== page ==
Revenue Framework: 'aaa' factor assessment

General fund revenue growth increased rapidly over the past 10 fiscal years at a pace above the rate of U. S. GDP growth and inflation. With rapid increases in population, revenues are projected to continue this brisk expansion going forward. Furthermore, the city retains considerable discretionary ability to generate additional revenues.

Expenditure Framework: 'aa' factor assessment

Expenditures are expected to rise rapidly as population growth drives increased service needs. However, Fitch expects spending growth to be accommodated within the city's quickly expanding revenue base. Management spending flexibility is solid despite comparatively high fixed carrying costs and management retains considerable resilience in its relations with employee labor organizations.

Long-Term Liability Burden: 'aa' factor assessment

The city's long-term liability burden, consisting of debt and a modest net pension liability, is moderate at 19% of personal income. Debt constitutes over 80% of the burden with about 45% of direct debt consisting of bonds payable from the TDT. Fitch notes that TDT debt is mostly paid by non-residents, a resource base not directly captured in the personal income-based statistic; as such, this metric somewhat overstates the burden of debt. Moreover, given the city's limited issuance plans and slow amortization of direct debt, the level of long-term liabilities is not expected to change significantly over the medium term and is expected to benefit from ongoing economic growth.

Operating Performance: 'aaa' factor assessment

Management is expected to utilize its significant revenue and spending flexibility to maintain reserves at a level that provides exceptional financial resilience. This was demonstrated in fiscal 2015 when city officials raised its millage rate and implemented spending cuts to balance operations after two fiscal years of planned deficits.


DETERIORATION OF FINANCIAL RESERVES: Significant operating deficits reducing general fund balance below the level that Fitch considers consistent with a 'aaa' financial resilience assessment would be a negative rating consideration.

TDT BONDS: Upward revision of the rating on the series 2008B bonds is likely over the next few years as coverage levels reach a threshold where the bonds ascend to senior lien with the series 2008A bonds. A reversal of recent positive trends could lead to coverage at levels inconsistent with even the current low ratings.


The local economy continues to expand and diversify with employment levels experiencing steady growth since 2011. TAV experienced robust gains of 7.5% in fiscal 2015 and 14.2% in fiscal 2016. The fiscal 2016 tax base growth represented the third consecutive increase after four years of decline. Median May 2016 home values are up 11% over the prior year according to the Zillow Group, signaling future tax base growth.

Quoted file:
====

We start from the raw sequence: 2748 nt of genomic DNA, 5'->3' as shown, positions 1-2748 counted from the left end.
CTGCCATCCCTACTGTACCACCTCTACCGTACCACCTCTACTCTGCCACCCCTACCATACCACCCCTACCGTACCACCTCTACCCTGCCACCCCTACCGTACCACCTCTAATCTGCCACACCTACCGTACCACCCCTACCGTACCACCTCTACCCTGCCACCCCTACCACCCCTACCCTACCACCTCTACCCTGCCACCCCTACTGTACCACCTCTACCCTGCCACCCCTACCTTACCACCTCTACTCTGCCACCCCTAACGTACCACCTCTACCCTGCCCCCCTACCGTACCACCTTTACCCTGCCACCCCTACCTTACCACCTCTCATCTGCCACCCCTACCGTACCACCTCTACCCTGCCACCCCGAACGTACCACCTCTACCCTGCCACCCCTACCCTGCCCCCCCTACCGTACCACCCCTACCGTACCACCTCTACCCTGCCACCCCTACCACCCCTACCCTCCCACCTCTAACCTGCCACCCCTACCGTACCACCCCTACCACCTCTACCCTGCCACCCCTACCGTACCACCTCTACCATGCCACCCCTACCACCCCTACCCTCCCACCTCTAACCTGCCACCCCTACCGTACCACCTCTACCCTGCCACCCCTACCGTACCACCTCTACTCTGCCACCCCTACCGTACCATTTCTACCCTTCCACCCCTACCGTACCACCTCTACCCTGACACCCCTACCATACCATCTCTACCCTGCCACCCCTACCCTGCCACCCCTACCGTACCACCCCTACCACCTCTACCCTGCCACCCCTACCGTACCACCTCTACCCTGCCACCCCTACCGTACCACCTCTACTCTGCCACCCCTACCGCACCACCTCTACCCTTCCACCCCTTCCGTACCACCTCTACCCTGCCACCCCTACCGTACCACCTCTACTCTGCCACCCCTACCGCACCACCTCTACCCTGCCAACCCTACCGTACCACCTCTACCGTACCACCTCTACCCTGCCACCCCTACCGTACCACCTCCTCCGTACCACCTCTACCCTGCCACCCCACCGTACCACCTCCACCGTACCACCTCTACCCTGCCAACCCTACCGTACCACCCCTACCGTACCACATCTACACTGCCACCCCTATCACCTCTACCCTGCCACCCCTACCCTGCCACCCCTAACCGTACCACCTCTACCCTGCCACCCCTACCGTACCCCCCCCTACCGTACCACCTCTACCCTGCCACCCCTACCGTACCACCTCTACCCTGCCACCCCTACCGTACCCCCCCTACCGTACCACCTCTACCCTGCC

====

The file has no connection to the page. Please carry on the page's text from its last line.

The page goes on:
The leisure and hospitality sector continues to be a major component of the local economy, making up about 21% of total area employment. Disney is the dominant player, employing about 74,000 or over 10% of the Orange County workforce. Universal Orlando reports 19,000 employees while SeaWorld of Orlando's employment has approximately 6,000. Both Disney and Universal are making substantial investments in their parks including new Star Wars themed attractions at Disney and a new hotel and water park at Universal. Beside growing theme park attendance and TDT collections, expanding occupancy and hotel room rates are indicative of the strong recovery within this sector.

Economic diversification has occurred, most notably within the education and health services sectors. A growing biotechnology and life sciences cluster is centered in Lake Nona Medical City, a master-planned mixed community within Orlando. Significant additional residential and commercial development throughout the city points towards ongoing near-term growth.

Revenue Framework

The city's revenue base is relatively diverse, funded with a combination of property taxes, sales-based taxes, service charges and utility fund contributions. Property taxes are the largest revenue source but compose only about 35% of general fund revenues. Other major revenue sources are charges for various city services and contributions from the Orlando Utilities Commission (OUC; revenue bonds rated 'AA'/Stable Outlook). OUC operates the city's electric and water utility. The contributions consist of a dividend payment, a franchise equivalent fee and OUC's share of utility tax collections. In fiscal 2015, these payments totaled $110 million or 28% of total revenues. Half-cent sales taxes distributions from the state and transfers from the utilities service tax fund are additional revenue sources.

General fund revenue growth over the past 10 years exceeded both inflation and GDP. The general fund's historic revenue performance reflects the implementation of tax reform by the state beginning in fiscal 2008 offset by increases in revenue due to periodic fund consolidations. Population growth exceeds both the state and national rates, which Fitch believes will spur ongoing growth in revenues above GDP and inflation.